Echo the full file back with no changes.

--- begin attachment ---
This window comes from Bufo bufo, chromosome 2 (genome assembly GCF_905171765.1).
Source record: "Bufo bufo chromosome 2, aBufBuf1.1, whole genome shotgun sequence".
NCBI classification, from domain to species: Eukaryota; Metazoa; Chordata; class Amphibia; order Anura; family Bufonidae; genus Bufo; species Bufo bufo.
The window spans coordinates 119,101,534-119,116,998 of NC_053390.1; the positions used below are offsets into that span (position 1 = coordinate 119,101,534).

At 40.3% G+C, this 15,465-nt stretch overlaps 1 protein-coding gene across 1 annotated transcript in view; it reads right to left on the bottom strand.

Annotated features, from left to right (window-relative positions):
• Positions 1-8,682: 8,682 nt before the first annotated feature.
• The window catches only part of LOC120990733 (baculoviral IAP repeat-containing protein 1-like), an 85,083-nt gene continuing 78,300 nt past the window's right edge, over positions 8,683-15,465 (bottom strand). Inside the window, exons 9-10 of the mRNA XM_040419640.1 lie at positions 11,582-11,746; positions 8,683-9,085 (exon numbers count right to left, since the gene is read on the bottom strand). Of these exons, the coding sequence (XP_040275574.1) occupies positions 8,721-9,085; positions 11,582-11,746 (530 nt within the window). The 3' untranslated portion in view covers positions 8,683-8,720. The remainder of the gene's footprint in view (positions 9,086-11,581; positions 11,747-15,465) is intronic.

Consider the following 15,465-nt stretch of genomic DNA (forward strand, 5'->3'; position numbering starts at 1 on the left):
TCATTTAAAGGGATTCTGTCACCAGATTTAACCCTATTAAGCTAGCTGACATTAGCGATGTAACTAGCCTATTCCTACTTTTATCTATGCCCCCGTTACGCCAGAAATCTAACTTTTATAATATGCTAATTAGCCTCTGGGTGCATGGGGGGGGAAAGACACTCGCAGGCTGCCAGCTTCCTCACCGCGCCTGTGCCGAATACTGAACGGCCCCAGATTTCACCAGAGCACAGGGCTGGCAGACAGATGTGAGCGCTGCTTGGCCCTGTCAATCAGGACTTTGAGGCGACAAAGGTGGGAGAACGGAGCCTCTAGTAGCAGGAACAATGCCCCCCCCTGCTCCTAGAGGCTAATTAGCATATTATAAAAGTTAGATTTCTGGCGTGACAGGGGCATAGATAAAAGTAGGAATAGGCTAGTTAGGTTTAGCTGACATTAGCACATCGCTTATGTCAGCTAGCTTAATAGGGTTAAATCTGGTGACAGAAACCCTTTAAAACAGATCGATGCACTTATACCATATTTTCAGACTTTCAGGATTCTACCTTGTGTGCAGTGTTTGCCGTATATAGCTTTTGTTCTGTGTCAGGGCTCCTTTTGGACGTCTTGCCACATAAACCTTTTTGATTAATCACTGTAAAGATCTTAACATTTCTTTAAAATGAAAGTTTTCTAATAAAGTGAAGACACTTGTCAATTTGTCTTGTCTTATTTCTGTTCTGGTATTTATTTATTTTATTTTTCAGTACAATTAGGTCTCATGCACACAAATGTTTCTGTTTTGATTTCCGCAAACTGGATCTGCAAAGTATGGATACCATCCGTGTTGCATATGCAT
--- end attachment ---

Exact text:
This window comes from Bufo bufo, chromosome 2 (genome assembly GCF_905171765.1).
Source record: "Bufo bufo chromosome 2, aBufBuf1.1, whole genome shotgun sequence".
NCBI classification, from domain to species: Eukaryota; Metazoa; Chordata; class Amphibia; order Anura; family Bufonidae; genus Bufo; species Bufo bufo.
The window spans coordinates 119,101,534-119,116,998 of NC_053390.1; the positions used below are offsets into that span (position 1 = coordinate 119,101,534).

At 40.3% G+C, this 15,465-nt stretch overlaps 1 protein-coding gene across 1 annotated transcript in view; it reads right to left on the bottom strand.

Annotated features, from left to right (window-relative positions):
• Positions 1-8,682: 8,682 nt before the first annotated feature.
• The window catches only part of LOC120990733 (baculoviral IAP repeat-containing protein 1-like), an 85,083-nt gene continuing 78,300 nt past the window's right edge, over positions 8,683-15,465 (bottom strand). Inside the window, exons 9-10 of the mRNA XM_040419640.1 lie at positions 11,582-11,746; positions 8,683-9,085 (exon numbers count right to left, since the gene is read on the bottom strand). Of these exons, the coding sequence (XP_040275574.1) occupies positions 8,721-9,085; positions 11,582-11,746 (530 nt within the window). The 3' untranslated portion in view covers positions 8,683-8,720. The remainder of the gene's footprint in view (positions 9,086-11,581; positions 11,747-15,465) is intronic.

Consider the following 15,465-nt stretch of genomic DNA (forward strand, 5'->3'; position numbering starts at 1 on the left):
TCATTTAAAGGGATTCTGTCACCAGATTTAACCCTATTAAGCTAGCTGACATTAGCGATGTAACTAGCCTATTCCTACTTTTATCTATGCCCCCGTTACGCCAGAAATCTAACTTTTATAATATGCTAATTAGCCTCTGGGTGCATGGGGGGGGAAAGACACTCGCAGGCTGCCAGCTTCCTCACCGCGCCTGTGCCGAATACTGAACGGCCCCAGATTTCACCAGAGCACAGGGCTGGCAGACAGATGTGAGCGCTGCTTGGCCCTGTCAATCAGGACTTTGAGGCGACAAAGGTGGGAGAACGGAGCCTCTAGTAGCAGGAACAATGCCCCCCCCTGCTCCTAGAGGCTAATTAGCATATTATAAAAGTTAGATTTCTGGCGTGACAGGGGCATAGATAAAAGTAGGAATAGGCTAGTTAGGTTTAGCTGACATTAGCACATCGCTTATGTCAGCTAGCTTAATAGGGTTAAATCTGGTGACAGAAACCCTTTAAAACAGATCGATGCACTTATACCATATTTTCAGACTTTCAGGATTCTACCTTGTGTGCAGTGTTTGCCGTATATAGCTTTTGTTCTGTGTCAGGGCTCCTTTTGGACGTCTTGCCACATAAACCTTTTTGATTAATCACTGTAAAGATCTTAACATTTCTTTAAAATGAAAGTTTTCTAATAAAGTGAAGACACTTGTCAATTTGTCTTGTCTTATTTCTGTTCTGGTATTTATTTATTTTATTTTTCAGTACAATTAGGTCTCATGCACACAAATGTTTCTGTTTTGATTTCCGCAAACTGGATCTGCAAAGTATGGATACCATCCGTGTTGCATATGCAT